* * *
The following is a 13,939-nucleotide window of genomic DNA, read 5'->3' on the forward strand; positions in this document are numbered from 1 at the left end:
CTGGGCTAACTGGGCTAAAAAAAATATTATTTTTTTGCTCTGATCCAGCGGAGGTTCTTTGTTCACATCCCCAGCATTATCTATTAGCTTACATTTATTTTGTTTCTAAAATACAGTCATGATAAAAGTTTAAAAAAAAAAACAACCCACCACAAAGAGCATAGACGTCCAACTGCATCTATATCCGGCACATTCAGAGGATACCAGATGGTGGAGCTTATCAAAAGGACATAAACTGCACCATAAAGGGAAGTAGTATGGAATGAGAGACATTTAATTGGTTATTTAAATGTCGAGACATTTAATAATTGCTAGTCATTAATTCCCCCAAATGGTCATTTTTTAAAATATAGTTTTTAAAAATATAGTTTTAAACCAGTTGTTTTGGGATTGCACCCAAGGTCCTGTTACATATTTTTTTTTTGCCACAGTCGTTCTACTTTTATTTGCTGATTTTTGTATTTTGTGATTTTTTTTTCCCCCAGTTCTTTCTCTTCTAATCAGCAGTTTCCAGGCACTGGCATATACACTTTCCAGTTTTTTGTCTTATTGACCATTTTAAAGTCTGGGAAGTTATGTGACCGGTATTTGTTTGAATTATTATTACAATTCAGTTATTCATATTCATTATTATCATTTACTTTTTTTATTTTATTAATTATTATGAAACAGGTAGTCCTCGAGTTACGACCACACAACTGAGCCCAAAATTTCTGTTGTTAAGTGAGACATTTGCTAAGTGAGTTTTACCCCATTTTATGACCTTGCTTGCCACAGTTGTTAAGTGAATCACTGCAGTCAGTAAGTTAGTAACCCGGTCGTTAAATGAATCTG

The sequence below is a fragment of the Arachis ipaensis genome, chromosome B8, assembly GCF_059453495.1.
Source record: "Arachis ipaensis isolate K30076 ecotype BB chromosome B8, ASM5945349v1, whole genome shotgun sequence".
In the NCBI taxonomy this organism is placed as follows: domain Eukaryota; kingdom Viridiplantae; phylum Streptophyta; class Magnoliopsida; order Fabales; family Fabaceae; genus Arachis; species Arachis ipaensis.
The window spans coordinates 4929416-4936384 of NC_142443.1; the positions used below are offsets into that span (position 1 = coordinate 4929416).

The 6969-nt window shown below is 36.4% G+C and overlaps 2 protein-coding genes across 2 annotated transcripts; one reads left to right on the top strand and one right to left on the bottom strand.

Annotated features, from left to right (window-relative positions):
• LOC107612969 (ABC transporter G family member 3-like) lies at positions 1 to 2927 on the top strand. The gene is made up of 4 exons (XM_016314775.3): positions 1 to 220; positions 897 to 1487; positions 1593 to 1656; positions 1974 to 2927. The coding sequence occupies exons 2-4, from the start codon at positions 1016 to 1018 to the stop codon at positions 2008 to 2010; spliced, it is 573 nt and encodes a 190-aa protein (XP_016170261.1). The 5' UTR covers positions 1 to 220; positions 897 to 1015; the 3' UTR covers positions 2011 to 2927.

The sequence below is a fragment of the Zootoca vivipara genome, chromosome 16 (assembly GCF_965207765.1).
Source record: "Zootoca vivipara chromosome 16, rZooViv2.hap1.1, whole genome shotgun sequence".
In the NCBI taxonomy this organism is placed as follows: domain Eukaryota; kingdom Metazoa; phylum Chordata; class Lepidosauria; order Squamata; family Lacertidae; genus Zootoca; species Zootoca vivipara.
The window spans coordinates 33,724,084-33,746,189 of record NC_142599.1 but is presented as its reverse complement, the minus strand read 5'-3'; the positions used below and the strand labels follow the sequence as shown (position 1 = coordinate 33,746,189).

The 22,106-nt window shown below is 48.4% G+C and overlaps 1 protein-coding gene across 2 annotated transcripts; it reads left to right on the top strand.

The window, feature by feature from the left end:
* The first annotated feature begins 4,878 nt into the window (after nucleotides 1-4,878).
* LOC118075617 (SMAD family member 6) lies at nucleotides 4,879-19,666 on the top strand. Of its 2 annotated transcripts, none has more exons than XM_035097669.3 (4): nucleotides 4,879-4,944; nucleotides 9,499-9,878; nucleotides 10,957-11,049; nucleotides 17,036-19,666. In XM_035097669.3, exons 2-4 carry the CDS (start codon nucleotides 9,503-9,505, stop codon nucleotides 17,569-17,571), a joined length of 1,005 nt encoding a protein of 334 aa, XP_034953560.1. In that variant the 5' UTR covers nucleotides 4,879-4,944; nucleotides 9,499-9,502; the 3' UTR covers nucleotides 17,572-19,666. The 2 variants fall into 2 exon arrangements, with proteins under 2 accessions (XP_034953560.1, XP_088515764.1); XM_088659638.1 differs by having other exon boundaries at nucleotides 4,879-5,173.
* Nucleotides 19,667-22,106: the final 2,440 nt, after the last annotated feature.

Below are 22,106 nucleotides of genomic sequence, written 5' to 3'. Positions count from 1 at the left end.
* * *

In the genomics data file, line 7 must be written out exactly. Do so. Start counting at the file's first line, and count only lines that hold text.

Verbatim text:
The 6969-nt window shown below is 36.4% G+C and overlaps 2 protein-coding genes across 2 annotated transcripts; one reads left to right on the top strand and one right to left on the bottom strand.